Higher staffing levels can support higher quality care but recruiting long-term care staff can be tough. Boost your hiring efforts by positioning your person-centered care climate as a centerpiece of your organization. Link it to your values. Most people want the work they do every day to have meaning,1 and person-centered care can deliver.

6. Include person-centered care metrics in job descriptions

Help new hires and other staff understand what it means to have a person-centered care climate and how to succeed in their roles. Examples: “Makes care recipients feel welcome.” “Knows and honors clients’ choices and routines.” “Responds in a timely manner to meet the needs of all care recipients.”

7. Make sure staff know what’s in it for them

Person-centered care can be a morale booster and has great potential for increasing staff retention. Remind staff that with person-centered care they get to provide care the way it was meant to be, see direct results of their hard work through happier clients, and make a real difference in the lives of some of the most vulnerable people in our healthcare system.

8. Offer continued person-centered care training

Building a person-centered care climate requires ongoing support, especially given high turnover in the industry. For example, CareScout offers free CE-credit courses aligned with person-centered care to providers in the CareScout Quality Network. Courses are available through our CareScout Quality Care Academy and include modules for administrators, care professionals, and clinicians.

9. Dig behind the data

To approach person-centered care excellence, look beyond star rating metrics and safety measures. Ask staff and clients where there is room for improvement in all aspects of care. CareScout does this for providers seeking to join the CareScout Quality Network by surveying care recipients and provider staff directly to gain objective insight from those most impacted by the care experience.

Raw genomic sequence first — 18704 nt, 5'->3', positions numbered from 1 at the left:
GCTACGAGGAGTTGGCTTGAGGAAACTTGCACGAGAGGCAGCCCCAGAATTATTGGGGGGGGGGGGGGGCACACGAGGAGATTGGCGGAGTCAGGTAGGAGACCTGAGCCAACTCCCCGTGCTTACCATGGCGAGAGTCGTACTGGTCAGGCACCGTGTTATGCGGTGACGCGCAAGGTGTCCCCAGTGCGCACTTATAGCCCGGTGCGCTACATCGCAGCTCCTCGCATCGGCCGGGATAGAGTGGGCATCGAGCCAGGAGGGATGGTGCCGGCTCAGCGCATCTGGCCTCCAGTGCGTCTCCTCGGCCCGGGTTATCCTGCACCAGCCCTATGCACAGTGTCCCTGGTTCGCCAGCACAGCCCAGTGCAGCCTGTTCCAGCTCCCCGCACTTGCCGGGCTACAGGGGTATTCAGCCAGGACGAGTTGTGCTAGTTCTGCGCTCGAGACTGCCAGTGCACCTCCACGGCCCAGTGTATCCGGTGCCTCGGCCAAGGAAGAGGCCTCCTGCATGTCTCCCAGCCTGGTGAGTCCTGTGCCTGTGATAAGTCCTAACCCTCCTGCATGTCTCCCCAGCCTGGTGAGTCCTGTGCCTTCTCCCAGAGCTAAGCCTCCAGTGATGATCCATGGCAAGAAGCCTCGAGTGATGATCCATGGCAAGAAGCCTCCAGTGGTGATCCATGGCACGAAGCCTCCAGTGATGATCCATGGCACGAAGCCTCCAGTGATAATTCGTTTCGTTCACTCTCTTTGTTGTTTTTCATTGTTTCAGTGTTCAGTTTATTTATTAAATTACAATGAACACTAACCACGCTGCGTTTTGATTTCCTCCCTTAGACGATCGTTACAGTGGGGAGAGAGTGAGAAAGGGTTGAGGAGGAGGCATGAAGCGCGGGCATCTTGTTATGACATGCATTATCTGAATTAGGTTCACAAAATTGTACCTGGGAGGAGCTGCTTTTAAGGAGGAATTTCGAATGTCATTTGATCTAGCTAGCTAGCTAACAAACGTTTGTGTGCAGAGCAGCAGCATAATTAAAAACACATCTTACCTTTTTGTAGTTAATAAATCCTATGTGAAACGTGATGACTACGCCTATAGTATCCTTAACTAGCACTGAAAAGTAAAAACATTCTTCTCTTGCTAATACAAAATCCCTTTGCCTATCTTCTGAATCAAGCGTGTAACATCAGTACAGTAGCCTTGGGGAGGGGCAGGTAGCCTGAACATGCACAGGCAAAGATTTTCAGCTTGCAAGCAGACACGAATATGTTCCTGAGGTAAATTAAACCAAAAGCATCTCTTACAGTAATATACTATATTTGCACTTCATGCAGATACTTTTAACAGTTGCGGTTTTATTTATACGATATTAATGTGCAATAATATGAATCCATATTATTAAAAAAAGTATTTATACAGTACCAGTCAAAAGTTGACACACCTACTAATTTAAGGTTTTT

10. Celebrate even small wins

In person-centered care, little things actually mean a lot. A client who loves having her favorite meals prepared, another who appreciates the extra time it takes to dress him in a “proper” button-down shirt every day, finding the right rollator to enable a city dweller to walk down to her corner store to do her own shopping … honoring people’s preferences adds meaning to their lives. Lift those moments up.  

If your organization already offers person-centered care — thank you. You are part of a movement that is taking long-term care in a bold new direction. Try one or more of these strategies to lead your organization to the next level. You, your staff, and your clients only stand to gain. 

Get Centered

Find out how CareScout can help you improve your person-centered care climate. Join Our Network

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Every provider in the CareScout Quality Network has met rigorous quality standards and is committed to person-centered care. Search our network to find a provider who meets your needs.

Written by

Brian Kelley

Brian Kelley, PT, DPT, MHA

Brian Kelley, PT, DPT, MHA has been both a clinician and operator in the Older Adult Post-Acute space for the past 20 years. His focus is and always has been on making sure care consumers remain the focus of care delivery and that they receive the highest quality services possible.